Paul Chetwynd – Quitting his job to become a professional mountain biker and moving to Japan

Paul Chetwynd is a mountain bike and road bike guide in Japan. He started his career as a professional mountain biker in the ’80s. He raced all over North America, and then he moved to Japan to race for Rocky Mountain.

He was born in the UK. His family then moved to Canada. When he was in high school, his family moved from Toronto to Vancouver. At that time, mountain biking was very new, and the north shore was becoming the stage of the first professional riders. It was then that he discovered the sport and felt in love with it. He quit his “secure” job that was paying him a good salary for a dream: becoming a professional mountain biker. Back then, professional mountain biking wasn’t a real thing.

Around 1999 and 2000, he used his name to open his shop, Yatsugatake cycling. He started by teaching Japanese to get better riders. He now guides people from all over the world, from professional mountain bikers to people like me. That’s when I met him.

WHAT WE TALKED ABOUT IN THIS EPISODE 

  • The early stage of mountain biking
  • Skiing and snowboarding in Japan when wasn’t yet discovered.
  • Racing and training
  • Japanese culture and respect
  • Mountain biking in Japan
  • Discrimination
 

LINKS WE DISCUSSED IN THIS EPISODE


You can listen and subscribe to this show on Apple PodcastDeezerStitcherGoogle PlayGoogle PodcastSpotifySoundcloudYouTube, and Radio Public.

Thanks for listening.

Daniel De Biasi

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Daniel 0:03

Hi everyone, and welcome to episode number five of the Emigrant's Life podcast, where we share stories of people who left their own country to chase a better life. In this episode, I sit down with Paul Chetwynd, a pro mountain bikers and pioneer of the sport. He moved from Vancouver to Japan to race for Rocky Mountain, a local mountain biking brand in Vancouver. In this episode we talk about the North Shore for people not familiar with Vancouver. The North Shore is the north part of the Vancouver where the mountains are, Vancouver is on the ocean so to get to the North Shore or North Vancouver, you have to cross the bridge either from downtown or from the east Vancouver. I will let the map in the shownotes if you want to check it out. I met Paul four years ago when I went mountain biking in Japan. He's one of the leading players for mountain biking guides in the country. You can see many videos on YouTube. He's actually in the video that made me go to Japan. A video from Matt Antar arrived from Kamloops, Canada. Because I love the sport and Paul has lead mountain biking since the very beginning, we're going to talk a lot about biking. Still, you can find excellent insight into the stories of immigrant and how moving to Japan changed his life. So without further ado, please enjoy this episode with Paul Chetwynd.

Hey, Paul, how's it going?

Paul 1:18

Daniel its going well. Well, it's been a long time.

Daniel 1:20

Yeah.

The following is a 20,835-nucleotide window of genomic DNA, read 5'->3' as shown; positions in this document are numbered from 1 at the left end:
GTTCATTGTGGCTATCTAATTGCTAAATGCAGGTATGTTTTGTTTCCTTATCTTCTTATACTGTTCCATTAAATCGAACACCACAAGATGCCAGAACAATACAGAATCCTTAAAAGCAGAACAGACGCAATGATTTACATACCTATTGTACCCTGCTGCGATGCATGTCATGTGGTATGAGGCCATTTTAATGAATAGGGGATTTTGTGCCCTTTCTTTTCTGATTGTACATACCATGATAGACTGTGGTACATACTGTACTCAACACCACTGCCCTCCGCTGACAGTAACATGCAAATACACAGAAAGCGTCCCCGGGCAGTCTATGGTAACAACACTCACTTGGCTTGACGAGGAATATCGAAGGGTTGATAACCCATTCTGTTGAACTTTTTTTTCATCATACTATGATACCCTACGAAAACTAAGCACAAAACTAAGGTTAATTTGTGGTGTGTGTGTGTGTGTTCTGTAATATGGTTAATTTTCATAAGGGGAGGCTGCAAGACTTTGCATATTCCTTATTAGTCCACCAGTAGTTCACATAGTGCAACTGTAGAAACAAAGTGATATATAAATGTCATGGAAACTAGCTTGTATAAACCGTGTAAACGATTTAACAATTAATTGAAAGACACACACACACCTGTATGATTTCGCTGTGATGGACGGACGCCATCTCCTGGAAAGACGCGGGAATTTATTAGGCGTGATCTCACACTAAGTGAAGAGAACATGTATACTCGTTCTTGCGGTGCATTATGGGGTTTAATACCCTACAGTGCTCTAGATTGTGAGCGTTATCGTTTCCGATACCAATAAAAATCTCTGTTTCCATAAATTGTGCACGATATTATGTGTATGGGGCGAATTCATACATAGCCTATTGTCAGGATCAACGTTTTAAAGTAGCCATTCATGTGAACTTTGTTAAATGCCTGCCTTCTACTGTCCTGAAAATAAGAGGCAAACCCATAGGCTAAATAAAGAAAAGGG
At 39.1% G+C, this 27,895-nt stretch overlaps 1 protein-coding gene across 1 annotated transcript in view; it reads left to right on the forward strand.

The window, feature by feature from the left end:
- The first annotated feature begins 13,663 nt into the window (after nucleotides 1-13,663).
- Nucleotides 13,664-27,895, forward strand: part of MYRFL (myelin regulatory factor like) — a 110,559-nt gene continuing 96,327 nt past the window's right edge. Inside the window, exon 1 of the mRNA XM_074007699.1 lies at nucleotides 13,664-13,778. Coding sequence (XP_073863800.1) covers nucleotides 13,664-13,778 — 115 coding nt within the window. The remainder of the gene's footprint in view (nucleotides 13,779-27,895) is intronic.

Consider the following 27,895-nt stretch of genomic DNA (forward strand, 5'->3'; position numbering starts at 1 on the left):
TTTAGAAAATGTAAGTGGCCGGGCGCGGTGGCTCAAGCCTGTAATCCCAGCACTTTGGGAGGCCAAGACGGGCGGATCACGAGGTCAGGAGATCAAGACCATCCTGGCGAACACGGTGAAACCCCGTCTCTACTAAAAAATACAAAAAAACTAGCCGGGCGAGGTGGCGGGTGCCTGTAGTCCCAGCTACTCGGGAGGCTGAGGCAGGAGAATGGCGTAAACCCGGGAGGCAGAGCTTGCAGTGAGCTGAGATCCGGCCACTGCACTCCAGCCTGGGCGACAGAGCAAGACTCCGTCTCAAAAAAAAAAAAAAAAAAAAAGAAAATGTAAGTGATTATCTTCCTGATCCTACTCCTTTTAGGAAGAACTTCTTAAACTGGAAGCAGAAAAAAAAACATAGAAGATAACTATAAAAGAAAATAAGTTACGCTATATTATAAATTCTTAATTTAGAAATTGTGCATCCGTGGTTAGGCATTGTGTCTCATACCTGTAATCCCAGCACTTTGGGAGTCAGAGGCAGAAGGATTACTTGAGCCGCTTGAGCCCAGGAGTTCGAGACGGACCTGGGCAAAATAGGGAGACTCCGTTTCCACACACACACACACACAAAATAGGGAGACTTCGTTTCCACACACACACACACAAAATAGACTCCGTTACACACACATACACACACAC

Paul 1:20

Good to see you.

Daniel 1:21

Yeah, it's been what at least four or five years, I think.

Paul 1:26

Yeah. When you sent me the picture, I noticed the wheels are 26 inches on our bikes.

Daniel 1:31

I think he yes you're right. I used to have a 26 at that time. And I think at the time I think you were waiting for new, for new rims, new carbon fiber rims.

Paul 1:41

Oh maybe. I can't remember that.

Daniel 1:43

I remember you were talking about you were excited to get a new rims?

Paul 1:47

Yeah, I might have been that would be a 27 and a half, which like, I thought that bike was a 26. Maybe you were right, one of my 26 inch wheel bikes,

Daniel 1:56

I guess. Definitely. That was my 26. I bought recently a 27 and a half. Big step I didn't want to, but I was kind of, I kind of have to there was no chance to get it obviously. So, but I have to say I didn't even feel the difference.

Paul 2:12

You didn't?

Daniel 2:12

No

Paul 2:13

I think I think they're definitely a little faster or maybe bit easier but but in the end a bike's a bike and it's the feeling you get riding it that's what got me into it anyways doesn't really matter. It was a-

Daniel 2:26

No, exactly. I just honestly I didn't really I didn't really notice the difference in size. I did notice a difference in in the frame, which I'm not a big fan of the framework right now. I really miss the old bike but whatever.

Paul 2:40

It's interesting because the technology is getting better and better as days go, right?

Daniel 2:45

Yeah I think it's just because of my physiology. I got my thing, my legs are too short. And because the shock is in between the frame so the dropper post doesn't go down and stays kind of like a two-eye. So I have to be too much of the back or too much in the front when I go over bumps and that kind of stuff and it gets like got too light on the front I lose control I'm too forward so I could just like get over the handlebars or just kick my nuts. That's the other option, so it's, that's why I'm not a big fan of it.

Paul 3:20

Yeah, where you're living it you'll get lots of bucking and you're not so be careful. Change bikes, there's lots of good ones out there.

Daniel 3:28

Yeah, no, I'm what I'm working on it. Yeah, it's definitely on now, on the list of the things needs to be changed. Get a new bike.